Security at Davos
As the World Economic Forum kicks off in earnest, the only real cause of buzz so far has been the apparent suicide of its long-time security chief, Markus Reinhardt. Reinhardt was an aggressive man: he took the decision to fire water cannons at demonstrators in sub-freezing temperatures in 2001; he was also acquitted of murder in 2002 after ordering the lethal shooting of a man.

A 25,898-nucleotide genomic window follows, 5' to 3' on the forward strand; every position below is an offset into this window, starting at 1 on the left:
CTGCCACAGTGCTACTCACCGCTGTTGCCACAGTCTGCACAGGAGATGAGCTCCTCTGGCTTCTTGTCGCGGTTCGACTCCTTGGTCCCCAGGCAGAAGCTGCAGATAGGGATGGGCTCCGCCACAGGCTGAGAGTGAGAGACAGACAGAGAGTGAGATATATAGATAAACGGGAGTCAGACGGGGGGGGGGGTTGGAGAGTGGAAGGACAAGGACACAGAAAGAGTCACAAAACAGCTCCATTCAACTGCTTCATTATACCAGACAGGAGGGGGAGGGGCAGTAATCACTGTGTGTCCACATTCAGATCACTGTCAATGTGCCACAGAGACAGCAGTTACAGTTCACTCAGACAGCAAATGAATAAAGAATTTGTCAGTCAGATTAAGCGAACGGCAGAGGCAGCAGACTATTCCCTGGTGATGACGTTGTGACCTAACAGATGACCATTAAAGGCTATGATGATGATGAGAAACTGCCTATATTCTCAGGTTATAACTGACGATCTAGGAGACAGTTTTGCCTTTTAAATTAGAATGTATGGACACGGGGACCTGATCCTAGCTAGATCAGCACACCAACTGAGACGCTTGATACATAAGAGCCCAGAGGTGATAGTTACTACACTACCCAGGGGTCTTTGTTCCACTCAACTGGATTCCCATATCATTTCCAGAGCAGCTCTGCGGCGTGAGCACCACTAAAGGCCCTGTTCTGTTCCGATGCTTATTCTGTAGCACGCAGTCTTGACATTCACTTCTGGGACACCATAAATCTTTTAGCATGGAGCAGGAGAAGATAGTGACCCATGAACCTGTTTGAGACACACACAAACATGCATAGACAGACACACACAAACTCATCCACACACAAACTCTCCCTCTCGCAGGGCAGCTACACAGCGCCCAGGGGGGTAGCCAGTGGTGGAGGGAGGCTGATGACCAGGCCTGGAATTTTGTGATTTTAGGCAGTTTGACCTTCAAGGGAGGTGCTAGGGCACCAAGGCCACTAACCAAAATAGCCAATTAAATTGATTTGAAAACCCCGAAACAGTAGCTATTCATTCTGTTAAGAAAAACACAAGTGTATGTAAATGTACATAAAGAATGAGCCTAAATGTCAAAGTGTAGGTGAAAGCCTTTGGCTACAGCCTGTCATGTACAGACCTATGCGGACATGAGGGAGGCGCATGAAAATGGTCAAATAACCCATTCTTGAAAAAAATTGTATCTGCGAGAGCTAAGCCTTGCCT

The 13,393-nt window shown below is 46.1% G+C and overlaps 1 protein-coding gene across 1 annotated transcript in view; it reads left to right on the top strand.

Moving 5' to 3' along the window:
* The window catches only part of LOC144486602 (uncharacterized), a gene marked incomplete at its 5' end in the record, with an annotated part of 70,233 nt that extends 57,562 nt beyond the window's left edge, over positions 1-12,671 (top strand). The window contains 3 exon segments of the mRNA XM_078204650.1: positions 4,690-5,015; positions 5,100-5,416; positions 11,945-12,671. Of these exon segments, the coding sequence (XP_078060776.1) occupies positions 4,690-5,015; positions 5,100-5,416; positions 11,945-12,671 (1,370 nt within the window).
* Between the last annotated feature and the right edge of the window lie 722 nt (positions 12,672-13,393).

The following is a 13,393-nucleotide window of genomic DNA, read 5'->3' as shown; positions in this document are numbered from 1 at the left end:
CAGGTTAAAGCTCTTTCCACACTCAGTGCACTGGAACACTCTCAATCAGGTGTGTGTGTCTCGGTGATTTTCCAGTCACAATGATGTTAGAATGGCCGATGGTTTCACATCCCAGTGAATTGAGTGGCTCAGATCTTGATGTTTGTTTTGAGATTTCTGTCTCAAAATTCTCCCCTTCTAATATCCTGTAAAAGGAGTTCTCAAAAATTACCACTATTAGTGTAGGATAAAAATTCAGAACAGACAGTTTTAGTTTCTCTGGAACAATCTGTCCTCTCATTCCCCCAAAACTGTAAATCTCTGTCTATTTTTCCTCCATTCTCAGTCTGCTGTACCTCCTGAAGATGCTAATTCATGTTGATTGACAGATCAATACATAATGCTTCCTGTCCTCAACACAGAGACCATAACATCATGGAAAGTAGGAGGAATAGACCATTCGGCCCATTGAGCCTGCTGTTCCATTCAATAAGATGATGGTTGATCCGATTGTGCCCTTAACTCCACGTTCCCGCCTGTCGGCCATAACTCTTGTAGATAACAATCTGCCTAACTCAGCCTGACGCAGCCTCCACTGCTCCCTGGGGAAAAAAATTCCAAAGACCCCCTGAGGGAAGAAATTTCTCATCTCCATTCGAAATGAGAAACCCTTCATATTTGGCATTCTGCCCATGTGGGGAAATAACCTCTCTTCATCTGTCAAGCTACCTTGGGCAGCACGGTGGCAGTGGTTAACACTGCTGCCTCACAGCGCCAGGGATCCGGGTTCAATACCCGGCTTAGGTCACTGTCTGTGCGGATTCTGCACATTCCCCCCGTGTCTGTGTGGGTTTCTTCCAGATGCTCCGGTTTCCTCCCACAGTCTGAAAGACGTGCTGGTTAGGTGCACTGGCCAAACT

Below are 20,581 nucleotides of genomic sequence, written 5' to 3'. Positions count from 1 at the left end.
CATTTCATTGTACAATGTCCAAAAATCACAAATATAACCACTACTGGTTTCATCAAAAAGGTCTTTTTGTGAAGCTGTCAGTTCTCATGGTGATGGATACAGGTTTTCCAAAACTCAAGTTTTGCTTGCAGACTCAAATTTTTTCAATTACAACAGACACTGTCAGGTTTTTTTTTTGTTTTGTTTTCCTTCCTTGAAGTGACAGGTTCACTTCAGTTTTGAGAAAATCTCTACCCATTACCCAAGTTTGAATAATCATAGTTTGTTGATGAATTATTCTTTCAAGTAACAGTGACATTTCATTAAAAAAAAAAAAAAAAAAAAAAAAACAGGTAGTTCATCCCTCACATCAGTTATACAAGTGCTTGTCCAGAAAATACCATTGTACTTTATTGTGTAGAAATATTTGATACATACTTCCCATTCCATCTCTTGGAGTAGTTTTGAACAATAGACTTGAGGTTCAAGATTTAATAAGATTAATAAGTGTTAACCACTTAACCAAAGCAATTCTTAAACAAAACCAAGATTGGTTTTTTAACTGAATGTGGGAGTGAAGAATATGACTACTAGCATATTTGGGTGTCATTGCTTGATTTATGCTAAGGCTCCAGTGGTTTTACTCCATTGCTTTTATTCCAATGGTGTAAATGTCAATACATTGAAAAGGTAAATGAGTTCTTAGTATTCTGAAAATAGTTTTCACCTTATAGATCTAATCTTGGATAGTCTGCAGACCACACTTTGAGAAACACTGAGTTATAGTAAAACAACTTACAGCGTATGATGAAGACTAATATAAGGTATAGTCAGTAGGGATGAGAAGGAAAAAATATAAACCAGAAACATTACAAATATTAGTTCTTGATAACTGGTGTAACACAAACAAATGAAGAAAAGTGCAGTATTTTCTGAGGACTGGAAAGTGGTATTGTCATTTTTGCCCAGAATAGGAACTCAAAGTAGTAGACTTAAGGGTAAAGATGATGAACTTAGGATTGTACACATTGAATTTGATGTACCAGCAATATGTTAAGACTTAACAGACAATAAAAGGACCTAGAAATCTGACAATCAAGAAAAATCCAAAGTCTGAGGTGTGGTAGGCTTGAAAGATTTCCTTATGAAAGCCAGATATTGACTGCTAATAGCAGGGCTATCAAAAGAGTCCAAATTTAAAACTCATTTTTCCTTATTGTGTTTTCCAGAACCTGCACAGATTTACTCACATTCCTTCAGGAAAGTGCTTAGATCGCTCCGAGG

For the 2010 meeting, I’m sure that this news will mean that security will be if anything stepped up. But I’m hoping that maybe as of next year calmer minds will start prevailing, and that the multiple layers of security cordons will largely be kept in storage. Part of the attraction of Davos is its small-town feeling, but everybody here has to plan out their day strategically, to minimize the number of times they have to pass through metal detectors to get into the convention center, the media center, or the Belvedere Hotel. The result is a constant and not particular pleasant feeling of being hemmed in whenever you’re taking part in official activities. More generally, the omnipresent and high-profile security does tend to cut against the much-vaunted “spirit of Davos”. It would be wonderful if, next year, the World Economic Forum was the first major international confab to start reducing its security levels.